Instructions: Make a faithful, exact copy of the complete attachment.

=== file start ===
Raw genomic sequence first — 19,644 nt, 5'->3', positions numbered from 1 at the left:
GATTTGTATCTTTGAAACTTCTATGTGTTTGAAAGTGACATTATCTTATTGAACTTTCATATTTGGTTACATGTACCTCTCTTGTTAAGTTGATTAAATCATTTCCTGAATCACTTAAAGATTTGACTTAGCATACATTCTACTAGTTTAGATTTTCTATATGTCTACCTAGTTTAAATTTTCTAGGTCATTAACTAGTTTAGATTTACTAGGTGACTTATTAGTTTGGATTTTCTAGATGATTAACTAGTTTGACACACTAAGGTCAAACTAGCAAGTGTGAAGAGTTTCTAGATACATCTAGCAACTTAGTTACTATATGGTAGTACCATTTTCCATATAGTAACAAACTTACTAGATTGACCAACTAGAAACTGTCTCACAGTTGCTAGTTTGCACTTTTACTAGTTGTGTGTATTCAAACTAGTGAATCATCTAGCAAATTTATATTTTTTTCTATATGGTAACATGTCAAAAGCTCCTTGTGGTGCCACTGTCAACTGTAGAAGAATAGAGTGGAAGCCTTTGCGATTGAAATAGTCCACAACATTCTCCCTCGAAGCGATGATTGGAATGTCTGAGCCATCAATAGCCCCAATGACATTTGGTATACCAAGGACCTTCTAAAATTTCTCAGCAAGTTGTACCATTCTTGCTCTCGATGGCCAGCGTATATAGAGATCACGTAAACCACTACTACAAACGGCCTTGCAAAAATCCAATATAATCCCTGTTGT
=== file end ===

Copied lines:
Raw genomic sequence first — 19,644 nt, 5'->3', positions numbered from 1 at the left:
GATTTGTATCTTTGAAACTTCTATGTGTTTGAAAGTGACATTATCTTATTGAACTTTCATATTTGGTTACATGTACCTCTCTTGTTAAGTTGATTAAATCATTTCCTGAATCACTTAAAGATTTGACTTAGCATACATTCTACTAGTTTAGATTTTCTATATGTCTACCTAGTTTAAATTTTCTAGGTCATTAACTAGTTTAGATTTACTAGGTGACTTATTAGTTTGGATTTTCTAGATGATTAACTAGTTTGACACACTAAGGTCAAACTAGCAAGTGTGAAGAGTTTCTAGATACATCTAGCAACTTAGTTACTATATGGTAGTACCATTTTCCATATAGTAACAAACTTACTAGATTGACCAACTAGAAACTGTCTCACAGTTGCTAGTTTGCACTTTTACTAGTTGTGTGTATTCAAACTAGTGAATCATCTAGCAAATTTATATTTTTTTCTATATGGTAACATGTCAAAAGCTCCTTGTGGTGCCACTGTCAACTGTAGAAGAATAGAGTGGAAGCCTTTGCGATTGAAATAGTCCACAACATTCTCCCTCGAAGCGATGATTGGAATGTCTGAGCCATCAATAGCCCCAATGACATTTGGTATACCAAGGACCTTCTAAAATTTCTCAGCAAGTTGTACCATTCTTGCTCTCGATGGCCAGCGTATATAGAGATCACGTAAACCACTACTACAAACGGCCTTGCAAAAATCCAATATAATCCCTGTTGT